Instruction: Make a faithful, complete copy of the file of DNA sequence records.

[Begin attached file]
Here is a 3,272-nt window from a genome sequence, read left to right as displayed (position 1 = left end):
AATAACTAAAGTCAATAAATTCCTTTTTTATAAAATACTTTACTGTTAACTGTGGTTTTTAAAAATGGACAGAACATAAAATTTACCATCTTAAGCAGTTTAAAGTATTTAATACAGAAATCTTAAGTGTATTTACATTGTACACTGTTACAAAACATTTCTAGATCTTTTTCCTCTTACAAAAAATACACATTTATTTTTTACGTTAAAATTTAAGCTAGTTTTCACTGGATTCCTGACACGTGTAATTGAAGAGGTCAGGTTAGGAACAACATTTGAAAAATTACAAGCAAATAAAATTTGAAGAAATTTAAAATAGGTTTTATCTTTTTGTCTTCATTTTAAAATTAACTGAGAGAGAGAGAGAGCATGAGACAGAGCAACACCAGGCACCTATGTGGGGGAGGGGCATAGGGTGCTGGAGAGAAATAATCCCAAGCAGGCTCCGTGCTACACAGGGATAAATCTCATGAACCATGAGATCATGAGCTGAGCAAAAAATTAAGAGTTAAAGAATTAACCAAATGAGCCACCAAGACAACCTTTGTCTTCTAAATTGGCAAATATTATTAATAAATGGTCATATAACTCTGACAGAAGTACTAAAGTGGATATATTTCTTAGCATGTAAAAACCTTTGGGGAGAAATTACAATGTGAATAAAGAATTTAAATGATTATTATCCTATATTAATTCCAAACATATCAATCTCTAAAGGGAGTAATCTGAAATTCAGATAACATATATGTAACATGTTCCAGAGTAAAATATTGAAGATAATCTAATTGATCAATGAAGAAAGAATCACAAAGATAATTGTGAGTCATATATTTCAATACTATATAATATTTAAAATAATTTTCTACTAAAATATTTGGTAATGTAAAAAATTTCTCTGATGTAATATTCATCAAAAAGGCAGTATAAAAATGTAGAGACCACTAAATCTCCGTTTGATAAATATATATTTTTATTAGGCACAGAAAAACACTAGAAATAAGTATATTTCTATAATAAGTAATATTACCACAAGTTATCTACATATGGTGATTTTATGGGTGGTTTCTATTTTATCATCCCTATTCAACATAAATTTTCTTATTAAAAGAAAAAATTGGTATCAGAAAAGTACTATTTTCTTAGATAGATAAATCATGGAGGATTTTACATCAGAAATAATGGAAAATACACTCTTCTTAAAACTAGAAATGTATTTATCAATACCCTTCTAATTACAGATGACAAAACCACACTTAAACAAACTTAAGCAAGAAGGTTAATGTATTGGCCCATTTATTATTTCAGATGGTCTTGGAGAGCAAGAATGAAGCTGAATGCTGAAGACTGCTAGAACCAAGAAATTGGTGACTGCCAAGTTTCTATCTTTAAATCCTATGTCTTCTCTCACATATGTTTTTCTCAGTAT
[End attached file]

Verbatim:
Here is a 3,272-nt window from a genome sequence, read left to right as displayed (position 1 = left end):
AATAACTAAAGTCAATAAATTCCTTTTTTATAAAATACTTTACTGTTAACTGTGGTTTTTAAAAATGGACAGAACATAAAATTTACCATCTTAAGCAGTTTAAAGTATTTAATACAGAAATCTTAAGTGTATTTACATTGTACACTGTTACAAAACATTTCTAGATCTTTTTCCTCTTACAAAAAATACACATTTATTTTTTACGTTAAAATTTAAGCTAGTTTTCACTGGATTCCTGACACGTGTAATTGAAGAGGTCAGGTTAGGAACAACATTTGAAAAATTACAAGCAAATAAAATTTGAAGAAATTTAAAATAGGTTTTATCTTTTTGTCTTCATTTTAAAATTAACTGAGAGAGAGAGAGAGCATGAGACAGAGCAACACCAGGCACCTATGTGGGGGAGGGGCATAGGGTGCTGGAGAGAAATAATCCCAAGCAGGCTCCGTGCTACACAGGGATAAATCTCATGAACCATGAGATCATGAGCTGAGCAAAAAATTAAGAGTTAAAGAATTAACCAAATGAGCCACCAAGACAACCTTTGTCTTCTAAATTGGCAAATATTATTAATAAATGGTCATATAACTCTGACAGAAGTACTAAAGTGGATATATTTCTTAGCATGTAAAAACCTTTGGGGAGAAATTACAATGTGAATAAAGAATTTAAATGATTATTATCCTATATTAATTCCAAACATATCAATCTCTAAAGGGAGTAATCTGAAATTCAGATAACATATATGTAACATGTTCCAGAGTAAAATATTGAAGATAATCTAATTGATCAATGAAGAAAGAATCACAAAGATAATTGTGAGTCATATATTTCAATACTATATAATATTTAAAATAATTTTCTACTAAAATATTTGGTAATGTAAAAAATTTCTCTGATGTAATATTCATCAAAAAGGCAGTATAAAAATGTAGAGACCACTAAATCTCCGTTTGATAAATATATATTTTTATTAGGCACAGAAAAACACTAGAAATAAGTATATTTCTATAATAAGTAATATTACCACAAGTTATCTACATATGGTGATTTTATGGGTGGTTTCTATTTTATCATCCCTATTCAACATAAATTTTCTTATTAAAAGAAAAAATTGGTATCAGAAAAGTACTATTTTCTTAGATAGATAAATCATGGAGGATTTTACATCAGAAATAATGGAAAATACACTCTTCTTAAAACTAGAAATGTATTTATCAATACCCTTCTAATTACAGATGACAAAACCACACTTAAACAAACTTAAGCAAGAAGGTTAATGTATTGGCCCATTTATTATTTCAGATGGTCTTGGAGAGCAAGAATGAAGCTGAATGCTGAAGACTGCTAGAACCAAGAAATTGGTGACTGCCAAGTTTCTATCTTTAAATCCTATGTCTTCTCTCACATATGTTTTTCTCAGTAT